For the scalability of the employers pay model, we should focus on developing skills of the workers and increasing their productivity. The recruitment agencies should be allowed to collect service fees so that they can pay their staff. The recruitment process should be conducted by business organisations, and the government will play the role of regulator.

Shakirul Islam, Chairperson, OKUP

It is not possible for recruiting agencies to reach every aspiring migrant worker directly. The government is trying to develop a database in this regard. There should be a system in place through which all the migration-related information will be disseminated and all the aspiring migrant workers will be brought to a platform.

Tapati Saha, Programme Analyst, UN Women Bangladesh

The issues of fair recruitment and zero-cost migration should be included in the bilateral agreements between the sending and receiving countries.

Besides zero-cost, there are issues of ethical business standards, human rights ideals and women empowerment principles that should be followed during the labour recruitment process.

Mahdy Hassan. National Project Coordinator, GLO.ACT-Bangladesh, Regional Office for South Asia, UNODC

The Prevention and Suppression of Human Trafficking Act, 2012 includes a provision which states that the Bangladesh government will establish a fund for providing legal support to Bangladeshis abroad. This fund can be utilised to provide legal protection to Bangladesh migrant workers in the destination countries.

Asif Ayub, Joint Secretary General, BEF

What are the cushions for the employers in the employers pay model in terms of retaining or restraining a worker for a certain period of time, at least till when they have a return on their investment?



Katrin Rosenberg, Team Leader, Helvetas

To bring changes in a sector it is important that an actor within the sector champion the change. Bonanza, as a recruiting agency, seems to have taken steps in this direction. Can other agencies be pursued to follow this good example?


Rajekuzzaman Ratan, National Coordination Committee on Workers Education

Before eliminating the intermediaries, we need to think about who will be responsible for replacing the services provided by middlemen. Where will they get their fees from?

Our targets include minimising the cost of migration and increasing the wages of migrant workers. We must discuss with the employers to raise the wage of our workers.

Shariful Islam, Programme Head-Migration, BRAC

The Employment Permit System (EPS) of South Korea is a wonderful model, a blueprint for Bangladesh to follow. The whole recruitment process happens online. There must be demand for fair recruitment and zero-cost migration from the employers' side.


Nobi Nawaz, Former Member of Parliament, Jhenaidah-3

The government has successfully implemented digitalization projects in many sectors. The migrant workers should also get the benefits of digital Bangladesh. They should have smart cards that will store all the relevant information of a migrant worker. They can avail all the facilities at home as well as abroad by using this card.

We address migrant workers as remittance-warrior but don't give them the respect they deserve. We should change this mindset.

Barrister Shamim Haider Patwary MP, Chairman, Bangladesh Parliamentarians' Caucus on Migration and Development

Amid the ongoing crises, including the aftermaths of the pandemic, the war in Ukraine and unrest in Sri Lanka, it is important to observe the government's stance on some crucial aspects regarding migrant workers' rights during negotiations with the recruiting countries.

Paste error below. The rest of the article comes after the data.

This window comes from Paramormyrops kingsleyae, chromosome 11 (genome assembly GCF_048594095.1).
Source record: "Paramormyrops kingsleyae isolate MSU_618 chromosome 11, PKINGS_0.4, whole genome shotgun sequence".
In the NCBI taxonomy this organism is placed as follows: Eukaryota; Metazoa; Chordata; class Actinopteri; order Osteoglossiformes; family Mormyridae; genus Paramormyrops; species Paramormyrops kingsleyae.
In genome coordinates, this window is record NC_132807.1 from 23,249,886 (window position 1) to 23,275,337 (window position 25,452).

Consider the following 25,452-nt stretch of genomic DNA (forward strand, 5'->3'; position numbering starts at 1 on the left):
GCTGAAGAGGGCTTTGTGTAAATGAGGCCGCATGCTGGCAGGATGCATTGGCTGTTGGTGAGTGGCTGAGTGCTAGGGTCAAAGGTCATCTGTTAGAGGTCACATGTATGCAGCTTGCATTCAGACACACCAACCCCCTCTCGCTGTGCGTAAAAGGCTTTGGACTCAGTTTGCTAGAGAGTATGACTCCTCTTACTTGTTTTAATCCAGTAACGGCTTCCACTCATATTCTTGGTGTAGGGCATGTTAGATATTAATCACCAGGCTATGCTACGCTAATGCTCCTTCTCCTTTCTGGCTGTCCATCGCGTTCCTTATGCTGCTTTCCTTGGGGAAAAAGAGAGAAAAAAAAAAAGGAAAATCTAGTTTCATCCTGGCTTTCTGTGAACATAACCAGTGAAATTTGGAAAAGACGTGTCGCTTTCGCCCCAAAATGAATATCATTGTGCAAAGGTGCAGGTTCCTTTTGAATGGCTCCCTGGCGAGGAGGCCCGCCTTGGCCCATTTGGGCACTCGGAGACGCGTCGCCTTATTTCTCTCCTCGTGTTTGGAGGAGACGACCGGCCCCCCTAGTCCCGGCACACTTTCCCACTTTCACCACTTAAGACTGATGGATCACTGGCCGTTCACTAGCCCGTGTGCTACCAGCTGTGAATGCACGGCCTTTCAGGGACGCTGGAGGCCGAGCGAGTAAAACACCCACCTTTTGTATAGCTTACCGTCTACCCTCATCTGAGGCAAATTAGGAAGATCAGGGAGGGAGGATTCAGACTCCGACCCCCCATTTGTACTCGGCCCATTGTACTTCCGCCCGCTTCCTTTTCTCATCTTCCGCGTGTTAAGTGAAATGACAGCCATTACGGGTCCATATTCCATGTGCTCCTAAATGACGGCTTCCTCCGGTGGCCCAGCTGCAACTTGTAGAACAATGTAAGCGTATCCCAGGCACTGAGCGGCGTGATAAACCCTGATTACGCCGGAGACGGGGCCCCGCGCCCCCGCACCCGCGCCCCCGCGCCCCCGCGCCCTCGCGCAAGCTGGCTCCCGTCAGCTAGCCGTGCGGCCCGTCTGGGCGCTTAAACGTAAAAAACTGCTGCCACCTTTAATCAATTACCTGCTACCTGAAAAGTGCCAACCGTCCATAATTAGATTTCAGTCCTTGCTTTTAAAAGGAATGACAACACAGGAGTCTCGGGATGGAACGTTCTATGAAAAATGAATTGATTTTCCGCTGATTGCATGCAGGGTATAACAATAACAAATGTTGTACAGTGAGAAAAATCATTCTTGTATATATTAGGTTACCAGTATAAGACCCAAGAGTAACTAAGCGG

We lack skilled migrant workers, and there is no effective state intervention for mass skill development. We need a separate ministry for skill development. Every school and university must be included in the skill development process. At least one language should be taught at the school level. By the time they graduate, they must have at least one certificate in a language.  The world is developing fast and it requires skilled people. Once we have enough skilled people, the receiving countries might even be willing to bear the cost of skill development.

Every year we are sending our men and women knowing that they won't get enough wages, legal support, medical support, etc.  We know the reality and the solution to these problems. But we are unable to work on it due to the unavailability of funds. Every year, a lot of money is being channelled through the informal sector. With adequate planning, we could have saved this money and invested it in rebuilding a transparent migration system.

There is no doubt that middlemen are a source of injustice for migration workers. But, they also provide various services to an aspiring migrant worker who has very little knowledge about the migration process. An effective integration model can be developed by employing returnee migrants as agents or middlemen because they are well-versed in the migration process.

Md. Shahidul Alam

In our country, everyone is learning English, but not everyone plans to work in an English-speaking country. Some might work in Qatar, Saudi Arabia, China, or Japan. They need to learn those languages to get a better job and a better salary in the future. We need a lot more planning while educating our population. We should establish language training centres to teach foreign languages to aspiring migrant workers.

Returnee migrant workers can share their experience with the aspiring migrants and inform them about the kind of skills necessary for working abroad. This will create a learning cycle.



  • Migrant workers should be respected and their protection needs to be ensured.
  • Fair recruitment processes should be considered in relation to the international labour standards, labour-related human rights, and the principles of non-discrimination.
  • No worker should pay for a job. 
  • Transparency in the recruitment process must be ensured.
  • Work with industries/employers to promote fair recruitment practices through Employers pay model 
  • Demand for fair recruitment and zero-cost migration should be created among the employers.
  • The role of intermediaries must be addressed through regulatory frameworks to ensure fair recruitment.
  • Special attention should be given for developing skilled manpower. 
  • Returnee migrant workers should be utilised to train and assist aspiring migrant workers. 
  • Digitization needs to be ensured in the recruitment process to promote fair recruitment.